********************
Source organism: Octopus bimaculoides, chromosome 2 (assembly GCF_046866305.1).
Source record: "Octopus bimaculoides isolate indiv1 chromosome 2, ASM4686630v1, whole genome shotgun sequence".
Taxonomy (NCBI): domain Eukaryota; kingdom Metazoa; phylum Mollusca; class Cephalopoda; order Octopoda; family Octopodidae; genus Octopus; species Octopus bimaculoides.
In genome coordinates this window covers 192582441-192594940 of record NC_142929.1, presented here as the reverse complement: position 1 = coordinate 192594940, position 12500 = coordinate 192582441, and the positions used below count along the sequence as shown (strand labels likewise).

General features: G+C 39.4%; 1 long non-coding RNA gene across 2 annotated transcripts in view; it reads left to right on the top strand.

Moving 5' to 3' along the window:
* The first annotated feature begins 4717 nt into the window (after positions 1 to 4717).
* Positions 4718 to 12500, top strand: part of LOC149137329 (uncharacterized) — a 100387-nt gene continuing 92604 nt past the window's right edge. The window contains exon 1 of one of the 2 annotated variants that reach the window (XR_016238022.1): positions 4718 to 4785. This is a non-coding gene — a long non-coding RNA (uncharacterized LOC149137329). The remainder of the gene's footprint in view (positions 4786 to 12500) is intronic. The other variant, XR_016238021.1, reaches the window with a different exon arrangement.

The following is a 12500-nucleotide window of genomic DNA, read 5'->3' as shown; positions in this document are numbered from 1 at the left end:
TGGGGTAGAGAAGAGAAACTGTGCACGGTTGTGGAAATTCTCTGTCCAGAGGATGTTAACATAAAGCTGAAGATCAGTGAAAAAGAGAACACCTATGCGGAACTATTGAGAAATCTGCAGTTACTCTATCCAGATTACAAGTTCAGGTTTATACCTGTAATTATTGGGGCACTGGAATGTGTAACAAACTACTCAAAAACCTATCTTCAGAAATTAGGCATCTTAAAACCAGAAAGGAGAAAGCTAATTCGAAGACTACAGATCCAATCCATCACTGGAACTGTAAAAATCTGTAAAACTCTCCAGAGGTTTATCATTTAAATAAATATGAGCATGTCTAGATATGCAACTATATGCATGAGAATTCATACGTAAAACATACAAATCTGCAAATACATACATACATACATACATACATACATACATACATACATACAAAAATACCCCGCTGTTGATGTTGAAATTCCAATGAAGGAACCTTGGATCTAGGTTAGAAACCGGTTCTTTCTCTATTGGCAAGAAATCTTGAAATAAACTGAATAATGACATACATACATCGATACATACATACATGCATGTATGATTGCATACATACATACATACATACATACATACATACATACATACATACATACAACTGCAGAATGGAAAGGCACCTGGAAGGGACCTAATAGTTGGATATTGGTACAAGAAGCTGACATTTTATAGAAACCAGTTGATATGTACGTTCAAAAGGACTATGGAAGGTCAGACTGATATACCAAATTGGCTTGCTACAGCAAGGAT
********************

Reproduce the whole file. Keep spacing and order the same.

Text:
Source organism: Octopus bimaculoides, chromosome 2 (assembly GCF_046866305.1).
Source record: "Octopus bimaculoides isolate indiv1 chromosome 2, ASM4686630v1, whole genome shotgun sequence".
Taxonomy (NCBI): domain Eukaryota; kingdom Metazoa; phylum Mollusca; class Cephalopoda; order Octopoda; family Octopodidae; genus Octopus; species Octopus bimaculoides.
In genome coordinates this window covers 192582441-192594940 of record NC_142929.1, presented here as the reverse complement: position 1 = coordinate 192594940, position 12500 = coordinate 192582441, and the positions used below count along the sequence as shown (strand labels likewise).

General features: G+C 39.4%; 1 long non-coding RNA gene across 2 annotated transcripts in view; it reads left to right on the top strand.

Moving 5' to 3' along the window:
* The first annotated feature begins 4717 nt into the window (after positions 1 to 4717).
* Positions 4718 to 12500, top strand: part of LOC149137329 (uncharacterized) — a 100387-nt gene continuing 92604 nt past the window's right edge. The window contains exon 1 of one of the 2 annotated variants that reach the window (XR_016238022.1): positions 4718 to 4785. This is a non-coding gene — a long non-coding RNA (uncharacterized LOC149137329). The remainder of the gene's footprint in view (positions 4786 to 12500) is intronic. The other variant, XR_016238021.1, reaches the window with a different exon arrangement.

The following is a 12500-nucleotide window of genomic DNA, read 5'->3' as shown; positions in this document are numbered from 1 at the left end:
TGGGGTAGAGAAGAGAAACTGTGCACGGTTGTGGAAATTCTCTGTCCAGAGGATGTTAACATAAAGCTGAAGATCAGTGAAAAAGAGAACACCTATGCGGAACTATTGAGAAATCTGCAGTTACTCTATCCAGATTACAAGTTCAGGTTTATACCTGTAATTATTGGGGCACTGGAATGTGTAACAAACTACTCAAAAACCTATCTTCAGAAATTAGGCATCTTAAAACCAGAAAGGAGAAAGCTAATTCGAAGACTACAGATCCAATCCATCACTGGAACTGTAAAAATCTGTAAAACTCTCCAGAGGTTTATCATTTAAATAAATATGAGCATGTCTAGATATGCAACTATATGCATGAGAATTCATACGTAAAACATACAAATCTGCAAATACATACATACATACATACATACATACATACATACATACATACAAAAATACCCCGCTGTTGATGTTGAAATTCCAATGAAGGAACCTTGGATCTAGGTTAGAAACCGGTTCTTTCTCTATTGGCAAGAAATCTTGAAATAAACTGAATAATGACATACATACATCGATACATACATACATGCATGTATGATTGCATACATACATACATACATACATACATACATACATACATACATACATACAACTGCAGAATGGAAAGGCACCTGGAAGGGACCTAATAGTTGGATATTGGTACAAGAAGCTGACATTTTATAGAAACCAGTTGATATGTACGTTCAAAAGGACTATGGAAGGTCAGACTGATATACCAAATTGGCTTGCTACAGCAAGGAT